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A SWEEPING review of the relationship between faith and the state is due to be published within weeks, and, according to The Guardian those involved say much of the final report will talk about the “positive impact” of religion and worship on UK society.
Details of the review coincide with a report by the Commission on Political Power, which says that C of E bishops are an “anomalous” presence in the House of Lords. It recommends their removal in a reformed second chamber, or Senate.
The Commission’s paper opens with the words:
The democratic crisis in the UK has resulted in key institutions losing credibility and respect. The House of Lords is one such institution and reform is urgently needed —the problem is that there is little consensus on its purpose or composition.
Reacting to the Commission’s report, the National Secular Society’s Chief Executive Stephen Evans said:
Ending the arrangement whereby representatives of one religious denomination are given seats as of right would remove an unjustifiable religious privilege from our legislature and make for a more equitable and democratic second chamber.
Whilst it would be reasonable for an appointments commission to take into account the balance of faith representation in a reformed House of Lords or Senate, any attempt to build in religious-based representation, whether ex-officio or appointed, would be a divisive and retrograde step.
Image via YouTube
The government review, The Guardian reports, is headed by Colin Bloom, above, a former head of the Conservative Christian Fellowship who helped put religion back at the heart of the Tory’ policy after the Thatcher years. It’s mission: To be ‘salt and light’ in British Politics.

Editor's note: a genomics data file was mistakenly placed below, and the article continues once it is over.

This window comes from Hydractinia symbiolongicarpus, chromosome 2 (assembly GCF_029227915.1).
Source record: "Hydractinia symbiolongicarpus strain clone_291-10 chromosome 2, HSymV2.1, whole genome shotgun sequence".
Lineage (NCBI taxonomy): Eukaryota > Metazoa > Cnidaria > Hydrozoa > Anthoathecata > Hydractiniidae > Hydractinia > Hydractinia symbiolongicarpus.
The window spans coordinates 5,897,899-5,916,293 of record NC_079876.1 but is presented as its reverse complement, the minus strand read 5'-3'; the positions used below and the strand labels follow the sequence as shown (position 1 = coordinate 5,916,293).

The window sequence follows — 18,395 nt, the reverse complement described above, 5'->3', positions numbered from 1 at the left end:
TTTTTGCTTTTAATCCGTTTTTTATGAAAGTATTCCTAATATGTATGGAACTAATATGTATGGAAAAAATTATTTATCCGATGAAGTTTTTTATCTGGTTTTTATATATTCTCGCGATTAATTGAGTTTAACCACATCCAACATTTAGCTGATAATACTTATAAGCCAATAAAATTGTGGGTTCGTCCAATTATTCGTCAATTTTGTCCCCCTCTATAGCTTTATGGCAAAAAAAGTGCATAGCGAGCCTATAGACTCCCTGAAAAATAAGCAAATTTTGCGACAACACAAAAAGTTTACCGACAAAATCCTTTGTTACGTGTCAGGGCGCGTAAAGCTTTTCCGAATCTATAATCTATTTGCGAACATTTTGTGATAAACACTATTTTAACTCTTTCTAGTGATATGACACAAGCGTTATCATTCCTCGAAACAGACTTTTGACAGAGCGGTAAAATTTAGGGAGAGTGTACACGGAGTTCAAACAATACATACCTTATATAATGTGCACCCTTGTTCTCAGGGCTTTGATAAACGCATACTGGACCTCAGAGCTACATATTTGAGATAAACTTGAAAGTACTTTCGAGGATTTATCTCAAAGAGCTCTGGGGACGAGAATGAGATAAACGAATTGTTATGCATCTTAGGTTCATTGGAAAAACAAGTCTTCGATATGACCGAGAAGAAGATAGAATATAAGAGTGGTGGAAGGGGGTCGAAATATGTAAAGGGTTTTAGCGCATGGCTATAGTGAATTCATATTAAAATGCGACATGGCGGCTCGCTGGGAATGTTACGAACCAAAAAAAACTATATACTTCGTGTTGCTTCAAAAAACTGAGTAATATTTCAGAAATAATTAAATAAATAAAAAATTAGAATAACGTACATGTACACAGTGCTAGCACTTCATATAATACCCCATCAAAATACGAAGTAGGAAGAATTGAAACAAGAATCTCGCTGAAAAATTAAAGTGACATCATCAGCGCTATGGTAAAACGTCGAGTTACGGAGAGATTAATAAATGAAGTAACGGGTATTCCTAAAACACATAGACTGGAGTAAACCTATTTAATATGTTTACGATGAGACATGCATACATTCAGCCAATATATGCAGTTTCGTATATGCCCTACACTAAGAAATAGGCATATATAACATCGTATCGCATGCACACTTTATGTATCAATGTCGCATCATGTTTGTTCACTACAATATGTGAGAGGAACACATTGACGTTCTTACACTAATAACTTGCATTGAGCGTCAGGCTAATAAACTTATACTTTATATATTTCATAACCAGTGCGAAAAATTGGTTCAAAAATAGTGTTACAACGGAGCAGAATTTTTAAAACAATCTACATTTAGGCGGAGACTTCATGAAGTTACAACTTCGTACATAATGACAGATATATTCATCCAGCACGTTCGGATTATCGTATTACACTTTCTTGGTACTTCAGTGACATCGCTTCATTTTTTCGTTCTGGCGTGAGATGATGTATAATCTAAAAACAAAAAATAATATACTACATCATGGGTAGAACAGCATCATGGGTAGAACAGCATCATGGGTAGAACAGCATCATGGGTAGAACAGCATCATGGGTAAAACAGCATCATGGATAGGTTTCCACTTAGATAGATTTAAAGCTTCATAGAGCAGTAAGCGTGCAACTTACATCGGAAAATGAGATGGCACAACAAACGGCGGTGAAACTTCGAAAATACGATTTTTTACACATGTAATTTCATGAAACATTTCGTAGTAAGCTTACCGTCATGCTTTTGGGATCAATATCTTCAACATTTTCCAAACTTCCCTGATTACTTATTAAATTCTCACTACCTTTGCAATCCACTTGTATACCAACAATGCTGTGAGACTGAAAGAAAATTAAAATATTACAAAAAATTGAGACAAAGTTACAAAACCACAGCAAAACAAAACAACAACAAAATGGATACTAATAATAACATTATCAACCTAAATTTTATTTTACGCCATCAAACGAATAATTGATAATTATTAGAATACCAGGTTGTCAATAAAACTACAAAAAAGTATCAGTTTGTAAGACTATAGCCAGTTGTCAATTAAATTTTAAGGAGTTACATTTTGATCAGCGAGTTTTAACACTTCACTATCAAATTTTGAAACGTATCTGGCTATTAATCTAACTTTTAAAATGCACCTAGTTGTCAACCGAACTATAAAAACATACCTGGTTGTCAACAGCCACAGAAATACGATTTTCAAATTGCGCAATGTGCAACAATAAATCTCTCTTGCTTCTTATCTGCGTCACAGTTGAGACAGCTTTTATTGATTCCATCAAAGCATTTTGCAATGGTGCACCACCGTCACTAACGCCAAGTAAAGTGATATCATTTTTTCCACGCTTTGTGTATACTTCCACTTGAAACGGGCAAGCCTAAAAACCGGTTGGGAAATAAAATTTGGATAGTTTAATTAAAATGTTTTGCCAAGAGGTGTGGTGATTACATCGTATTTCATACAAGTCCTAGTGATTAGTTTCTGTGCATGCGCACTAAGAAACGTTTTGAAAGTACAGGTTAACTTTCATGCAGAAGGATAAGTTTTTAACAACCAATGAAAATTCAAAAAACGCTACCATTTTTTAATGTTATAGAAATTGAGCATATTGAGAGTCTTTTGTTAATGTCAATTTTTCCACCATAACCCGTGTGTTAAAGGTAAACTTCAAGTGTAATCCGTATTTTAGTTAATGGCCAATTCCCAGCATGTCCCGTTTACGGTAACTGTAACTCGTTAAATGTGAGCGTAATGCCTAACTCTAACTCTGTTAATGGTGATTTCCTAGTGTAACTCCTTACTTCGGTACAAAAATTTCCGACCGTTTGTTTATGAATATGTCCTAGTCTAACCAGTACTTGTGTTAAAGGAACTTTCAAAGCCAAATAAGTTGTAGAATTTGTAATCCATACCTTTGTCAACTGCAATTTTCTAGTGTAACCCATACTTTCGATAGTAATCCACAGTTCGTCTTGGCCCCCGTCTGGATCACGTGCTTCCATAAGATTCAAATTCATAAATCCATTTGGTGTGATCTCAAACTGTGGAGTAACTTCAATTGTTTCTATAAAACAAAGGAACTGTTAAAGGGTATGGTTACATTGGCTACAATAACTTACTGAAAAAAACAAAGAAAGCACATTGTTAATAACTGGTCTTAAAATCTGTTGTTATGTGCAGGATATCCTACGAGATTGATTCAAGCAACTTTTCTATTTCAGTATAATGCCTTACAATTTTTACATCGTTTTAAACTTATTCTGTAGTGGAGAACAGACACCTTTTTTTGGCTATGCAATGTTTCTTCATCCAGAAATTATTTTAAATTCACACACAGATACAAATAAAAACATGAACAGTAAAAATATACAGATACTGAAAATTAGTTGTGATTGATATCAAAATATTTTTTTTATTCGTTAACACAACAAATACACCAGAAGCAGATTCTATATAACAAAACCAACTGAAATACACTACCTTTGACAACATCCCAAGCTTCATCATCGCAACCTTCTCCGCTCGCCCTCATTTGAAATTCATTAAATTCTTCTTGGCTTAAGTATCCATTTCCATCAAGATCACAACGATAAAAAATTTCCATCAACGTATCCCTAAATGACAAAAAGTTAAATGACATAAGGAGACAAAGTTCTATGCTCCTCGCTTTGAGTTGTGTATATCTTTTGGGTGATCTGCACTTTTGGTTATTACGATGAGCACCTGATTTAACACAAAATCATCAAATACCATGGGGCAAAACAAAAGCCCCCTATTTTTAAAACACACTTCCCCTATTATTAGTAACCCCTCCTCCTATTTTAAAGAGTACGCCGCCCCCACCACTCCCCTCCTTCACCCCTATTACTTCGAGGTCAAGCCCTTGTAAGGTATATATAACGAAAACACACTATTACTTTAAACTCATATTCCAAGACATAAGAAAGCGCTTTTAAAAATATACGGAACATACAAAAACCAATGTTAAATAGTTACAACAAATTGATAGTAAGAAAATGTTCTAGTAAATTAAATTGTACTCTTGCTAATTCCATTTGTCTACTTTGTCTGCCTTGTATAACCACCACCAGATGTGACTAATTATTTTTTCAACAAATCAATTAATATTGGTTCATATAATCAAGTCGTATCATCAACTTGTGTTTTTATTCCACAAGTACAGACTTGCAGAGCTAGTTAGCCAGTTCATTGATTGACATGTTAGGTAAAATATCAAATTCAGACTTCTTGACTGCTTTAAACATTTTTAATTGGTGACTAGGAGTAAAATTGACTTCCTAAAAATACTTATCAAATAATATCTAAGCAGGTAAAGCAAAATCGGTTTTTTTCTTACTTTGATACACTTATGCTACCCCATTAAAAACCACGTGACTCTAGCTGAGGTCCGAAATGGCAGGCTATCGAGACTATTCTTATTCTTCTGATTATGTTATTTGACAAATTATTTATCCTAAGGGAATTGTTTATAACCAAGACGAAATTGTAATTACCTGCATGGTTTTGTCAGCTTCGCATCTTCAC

Bloom has spent the last few years speaking to religious and secular groups, and those involved in some of those discussions say they expect the final report to be broader than any previous such review.
Positive aspects of the review
Image via YouTube
Richy Thompson, above, Director of public affairs at Humanists UK, told The Guardian:
In the past the government has sometimes been nervous about tackling problems caused by religious groups, but those problems can extend to the most extreme forms of abuse. If this report is to see the government change tack here, then that is to be welcomed.
He was referring to the fact that the review contains a section that religious groups won’t find palatable, namely “the harms that religious groups can cause.”
In one part of the report, Bloom will urge ministers to tackle the problems caused by unregistered faith schools, where concerns have been raised about abuse and radicalisation.
Conservative ministers have attempted to regulate such schools before but have been forced to back down amid outcries from mainstream religious groups.
Bloom will also push the government to do more to tackle forced marriages, and will ask for greater resources to help support those trying to leave controlling religious groups.
Yehudis Fletcher, the co-founder of Nahamu, a thinktank countering extremism within the Jewish community, was one of those consulted during the review process. She said:
There is no excuse for these harms to be ignored, for these people to be left to suffer without intervention by the state.
But a Muslim Council of Britain spokesperson complained:
There remains a lack of any meaningful engagement by government with diverse British Muslim communities … We would hope that the Bloom report recognises how vital it is for the government to establish meaningful engagement with British Muslim communities more broadly and the key role Muslim-led representative bodies can play in facilitating this.
Note: The photo by Roger Harris used to illustrate this piece shows Justin Welby, the Archbishop of Canterbury, and Rachel Treweek, the Bishop of Gloucester, in the House of Lords in 2021.
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